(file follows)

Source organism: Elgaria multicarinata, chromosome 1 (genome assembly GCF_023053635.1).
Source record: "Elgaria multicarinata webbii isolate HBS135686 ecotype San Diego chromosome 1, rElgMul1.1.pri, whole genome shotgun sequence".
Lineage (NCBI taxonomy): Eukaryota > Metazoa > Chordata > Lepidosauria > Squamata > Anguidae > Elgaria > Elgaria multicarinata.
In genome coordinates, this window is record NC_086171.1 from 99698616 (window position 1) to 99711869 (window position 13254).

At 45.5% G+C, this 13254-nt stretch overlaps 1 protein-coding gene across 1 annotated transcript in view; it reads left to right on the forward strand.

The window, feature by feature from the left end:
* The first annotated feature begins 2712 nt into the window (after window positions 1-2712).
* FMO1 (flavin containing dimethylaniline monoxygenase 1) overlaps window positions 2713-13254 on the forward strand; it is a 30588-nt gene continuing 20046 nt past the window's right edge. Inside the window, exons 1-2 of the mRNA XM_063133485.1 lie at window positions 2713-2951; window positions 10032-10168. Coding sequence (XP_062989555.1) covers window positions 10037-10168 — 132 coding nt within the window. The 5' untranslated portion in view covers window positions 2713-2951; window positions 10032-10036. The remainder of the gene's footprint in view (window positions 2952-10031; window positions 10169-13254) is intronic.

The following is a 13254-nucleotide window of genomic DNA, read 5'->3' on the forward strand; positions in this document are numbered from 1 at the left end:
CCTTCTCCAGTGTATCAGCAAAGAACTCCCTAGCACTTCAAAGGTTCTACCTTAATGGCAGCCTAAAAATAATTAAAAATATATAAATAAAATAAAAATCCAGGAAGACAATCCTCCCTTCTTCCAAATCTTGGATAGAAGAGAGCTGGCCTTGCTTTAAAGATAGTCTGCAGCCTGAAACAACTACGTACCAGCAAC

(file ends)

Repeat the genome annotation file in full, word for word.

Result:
Source organism: Elgaria multicarinata, chromosome 1 (genome assembly GCF_023053635.1).
Source record: "Elgaria multicarinata webbii isolate HBS135686 ecotype San Diego chromosome 1, rElgMul1.1.pri, whole genome shotgun sequence".
Lineage (NCBI taxonomy): Eukaryota > Metazoa > Chordata > Lepidosauria > Squamata > Anguidae > Elgaria > Elgaria multicarinata.
In genome coordinates, this window is record NC_086171.1 from 99698616 (window position 1) to 99711869 (window position 13254).

At 45.5% G+C, this 13254-nt stretch overlaps 1 protein-coding gene across 1 annotated transcript in view; it reads left to right on the forward strand.

The window, feature by feature from the left end:
* The first annotated feature begins 2712 nt into the window (after window positions 1-2712).
* FMO1 (flavin containing dimethylaniline monoxygenase 1) overlaps window positions 2713-13254 on the forward strand; it is a 30588-nt gene continuing 20046 nt past the window's right edge. Inside the window, exons 1-2 of the mRNA XM_063133485.1 lie at window positions 2713-2951; window positions 10032-10168. Coding sequence (XP_062989555.1) covers window positions 10037-10168 — 132 coding nt within the window. The 5' untranslated portion in view covers window positions 2713-2951; window positions 10032-10036. The remainder of the gene's footprint in view (window positions 2952-10031; window positions 10169-13254) is intronic.

The following is a 13254-nucleotide window of genomic DNA, read 5'->3' on the forward strand; positions in this document are numbered from 1 at the left end:
CCTTCTCCAGTGTATCAGCAAAGAACTCCCTAGCACTTCAAAGGTTCTACCTTAATGGCAGCCTAAAAATAATTAAAAATATATAAATAAAATAAAAATCCAGGAAGACAATCCTCCCTTCTTCCAAATCTTGGATAGAAGAGAGCTGGCCTTGCTTTAAAGATAGTCTGCAGCCTGAAACAACTACGTACCAGCAAC